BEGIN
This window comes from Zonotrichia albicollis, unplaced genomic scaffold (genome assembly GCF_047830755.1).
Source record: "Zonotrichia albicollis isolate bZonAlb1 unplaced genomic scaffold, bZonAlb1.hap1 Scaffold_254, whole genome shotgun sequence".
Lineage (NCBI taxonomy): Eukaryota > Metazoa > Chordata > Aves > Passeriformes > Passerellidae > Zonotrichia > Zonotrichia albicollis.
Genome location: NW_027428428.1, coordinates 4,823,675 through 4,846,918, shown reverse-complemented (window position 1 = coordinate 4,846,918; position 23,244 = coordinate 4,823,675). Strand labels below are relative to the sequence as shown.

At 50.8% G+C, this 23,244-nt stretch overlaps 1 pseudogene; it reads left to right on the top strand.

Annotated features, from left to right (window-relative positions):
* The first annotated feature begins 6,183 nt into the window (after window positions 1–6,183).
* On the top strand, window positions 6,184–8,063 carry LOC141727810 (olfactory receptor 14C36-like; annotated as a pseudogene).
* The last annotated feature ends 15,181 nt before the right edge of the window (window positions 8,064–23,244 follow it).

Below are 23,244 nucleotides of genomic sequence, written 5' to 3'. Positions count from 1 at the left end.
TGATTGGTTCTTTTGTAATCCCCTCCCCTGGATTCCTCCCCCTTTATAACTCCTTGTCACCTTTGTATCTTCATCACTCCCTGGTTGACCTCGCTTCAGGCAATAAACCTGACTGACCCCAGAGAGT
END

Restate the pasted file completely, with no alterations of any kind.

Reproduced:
This window comes from Zonotrichia albicollis, unplaced genomic scaffold (genome assembly GCF_047830755.1).
Source record: "Zonotrichia albicollis isolate bZonAlb1 unplaced genomic scaffold, bZonAlb1.hap1 Scaffold_254, whole genome shotgun sequence".
Lineage (NCBI taxonomy): Eukaryota > Metazoa > Chordata > Aves > Passeriformes > Passerellidae > Zonotrichia > Zonotrichia albicollis.
Genome location: NW_027428428.1, coordinates 4,823,675 through 4,846,918, shown reverse-complemented (window position 1 = coordinate 4,846,918; position 23,244 = coordinate 4,823,675). Strand labels below are relative to the sequence as shown.

At 50.8% G+C, this 23,244-nt stretch overlaps 1 pseudogene; it reads left to right on the top strand.

Annotated features, from left to right (window-relative positions):
* The first annotated feature begins 6,183 nt into the window (after window positions 1–6,183).
* On the top strand, window positions 6,184–8,063 carry LOC141727810 (olfactory receptor 14C36-like; annotated as a pseudogene).
* The last annotated feature ends 15,181 nt before the right edge of the window (window positions 8,064–23,244 follow it).

Below are 23,244 nucleotides of genomic sequence, written 5' to 3'. Positions count from 1 at the left end.
TGATTGGTTCTTTTGTAATCCCCTCCCCTGGATTCCTCCCCCTTTATAACTCCTTGTCACCTTTGTATCTTCATCACTCCCTGGTTGACCTCGCTTCAGGCAATAAACCTGACTGACCCCAGAGAGT